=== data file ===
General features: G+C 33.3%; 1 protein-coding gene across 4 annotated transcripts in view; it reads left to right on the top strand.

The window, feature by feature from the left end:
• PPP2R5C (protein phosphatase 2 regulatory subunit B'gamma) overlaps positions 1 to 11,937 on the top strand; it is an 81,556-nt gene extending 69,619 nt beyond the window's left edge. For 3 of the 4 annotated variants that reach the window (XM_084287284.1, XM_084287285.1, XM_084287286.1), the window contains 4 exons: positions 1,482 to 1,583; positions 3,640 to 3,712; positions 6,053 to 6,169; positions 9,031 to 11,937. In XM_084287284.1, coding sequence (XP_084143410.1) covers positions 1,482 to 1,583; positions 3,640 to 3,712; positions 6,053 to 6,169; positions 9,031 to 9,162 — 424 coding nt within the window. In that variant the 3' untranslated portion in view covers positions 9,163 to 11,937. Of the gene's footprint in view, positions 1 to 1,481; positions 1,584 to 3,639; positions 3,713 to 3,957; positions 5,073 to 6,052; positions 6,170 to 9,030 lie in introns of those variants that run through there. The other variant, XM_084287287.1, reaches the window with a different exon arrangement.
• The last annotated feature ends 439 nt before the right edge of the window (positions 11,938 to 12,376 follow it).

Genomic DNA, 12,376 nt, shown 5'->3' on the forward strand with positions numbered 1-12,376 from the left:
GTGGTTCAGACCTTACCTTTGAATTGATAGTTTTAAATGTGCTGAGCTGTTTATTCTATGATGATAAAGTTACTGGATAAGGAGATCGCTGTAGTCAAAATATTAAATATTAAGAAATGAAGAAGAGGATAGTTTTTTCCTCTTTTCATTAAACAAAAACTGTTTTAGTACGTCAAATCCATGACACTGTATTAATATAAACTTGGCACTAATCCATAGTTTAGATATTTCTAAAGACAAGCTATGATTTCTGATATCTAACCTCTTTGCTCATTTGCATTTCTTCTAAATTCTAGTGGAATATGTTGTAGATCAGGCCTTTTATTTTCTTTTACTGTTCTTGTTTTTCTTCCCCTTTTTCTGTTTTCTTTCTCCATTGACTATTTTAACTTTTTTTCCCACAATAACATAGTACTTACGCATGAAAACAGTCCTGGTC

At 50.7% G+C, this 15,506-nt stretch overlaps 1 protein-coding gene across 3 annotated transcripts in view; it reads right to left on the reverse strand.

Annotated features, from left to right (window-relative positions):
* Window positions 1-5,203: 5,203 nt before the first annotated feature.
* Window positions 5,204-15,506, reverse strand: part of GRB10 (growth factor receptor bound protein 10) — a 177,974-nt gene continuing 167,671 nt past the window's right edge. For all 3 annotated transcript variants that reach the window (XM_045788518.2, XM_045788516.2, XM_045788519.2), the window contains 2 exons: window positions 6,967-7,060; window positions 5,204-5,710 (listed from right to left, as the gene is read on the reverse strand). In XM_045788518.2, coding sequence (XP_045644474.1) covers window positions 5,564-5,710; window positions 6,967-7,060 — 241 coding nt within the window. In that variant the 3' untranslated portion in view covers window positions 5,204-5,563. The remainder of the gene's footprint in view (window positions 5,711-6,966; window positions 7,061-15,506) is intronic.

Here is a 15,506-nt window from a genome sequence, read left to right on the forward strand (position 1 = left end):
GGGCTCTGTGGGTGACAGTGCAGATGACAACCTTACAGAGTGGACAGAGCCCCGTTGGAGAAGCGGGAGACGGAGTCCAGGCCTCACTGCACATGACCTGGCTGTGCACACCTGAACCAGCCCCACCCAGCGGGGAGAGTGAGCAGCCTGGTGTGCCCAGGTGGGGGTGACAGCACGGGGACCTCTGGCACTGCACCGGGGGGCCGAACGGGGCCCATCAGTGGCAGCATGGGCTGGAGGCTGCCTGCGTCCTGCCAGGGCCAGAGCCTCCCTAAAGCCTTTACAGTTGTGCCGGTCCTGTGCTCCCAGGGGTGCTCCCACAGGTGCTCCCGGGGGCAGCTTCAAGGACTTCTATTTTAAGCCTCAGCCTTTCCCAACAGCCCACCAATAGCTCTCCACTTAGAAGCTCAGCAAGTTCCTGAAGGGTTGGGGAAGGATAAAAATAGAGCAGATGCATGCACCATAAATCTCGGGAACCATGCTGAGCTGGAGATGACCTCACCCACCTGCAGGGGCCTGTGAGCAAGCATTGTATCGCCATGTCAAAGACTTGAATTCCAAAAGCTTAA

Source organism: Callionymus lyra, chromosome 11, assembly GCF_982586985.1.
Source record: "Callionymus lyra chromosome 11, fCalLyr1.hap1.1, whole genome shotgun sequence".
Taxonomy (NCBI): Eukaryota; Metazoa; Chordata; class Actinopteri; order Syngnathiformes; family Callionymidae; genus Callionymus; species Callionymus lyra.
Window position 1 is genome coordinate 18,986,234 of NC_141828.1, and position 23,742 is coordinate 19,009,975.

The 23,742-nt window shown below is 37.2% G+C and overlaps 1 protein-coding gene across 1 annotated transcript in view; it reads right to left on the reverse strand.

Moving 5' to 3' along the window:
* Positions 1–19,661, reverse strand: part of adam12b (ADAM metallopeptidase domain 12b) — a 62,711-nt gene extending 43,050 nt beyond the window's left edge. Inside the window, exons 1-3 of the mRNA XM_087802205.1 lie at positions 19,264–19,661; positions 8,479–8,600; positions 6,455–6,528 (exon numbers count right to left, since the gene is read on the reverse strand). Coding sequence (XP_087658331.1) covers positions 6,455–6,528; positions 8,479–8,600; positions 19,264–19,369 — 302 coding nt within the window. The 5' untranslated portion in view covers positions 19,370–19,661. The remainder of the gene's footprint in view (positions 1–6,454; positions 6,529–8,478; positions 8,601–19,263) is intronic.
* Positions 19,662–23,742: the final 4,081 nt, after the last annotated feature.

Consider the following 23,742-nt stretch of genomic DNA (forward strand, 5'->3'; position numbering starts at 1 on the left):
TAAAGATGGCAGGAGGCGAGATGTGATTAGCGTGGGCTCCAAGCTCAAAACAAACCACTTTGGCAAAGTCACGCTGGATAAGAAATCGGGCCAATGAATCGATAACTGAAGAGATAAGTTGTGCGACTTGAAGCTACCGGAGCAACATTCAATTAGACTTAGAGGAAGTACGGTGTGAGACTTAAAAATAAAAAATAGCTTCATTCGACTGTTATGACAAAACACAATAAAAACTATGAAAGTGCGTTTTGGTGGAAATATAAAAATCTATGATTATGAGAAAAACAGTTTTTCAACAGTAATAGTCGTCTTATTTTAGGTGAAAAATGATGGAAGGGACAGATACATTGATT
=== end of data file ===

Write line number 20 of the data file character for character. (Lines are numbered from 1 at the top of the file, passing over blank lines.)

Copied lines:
* Positions 19,662–23,742: the final 4,081 nt, after the last annotated feature.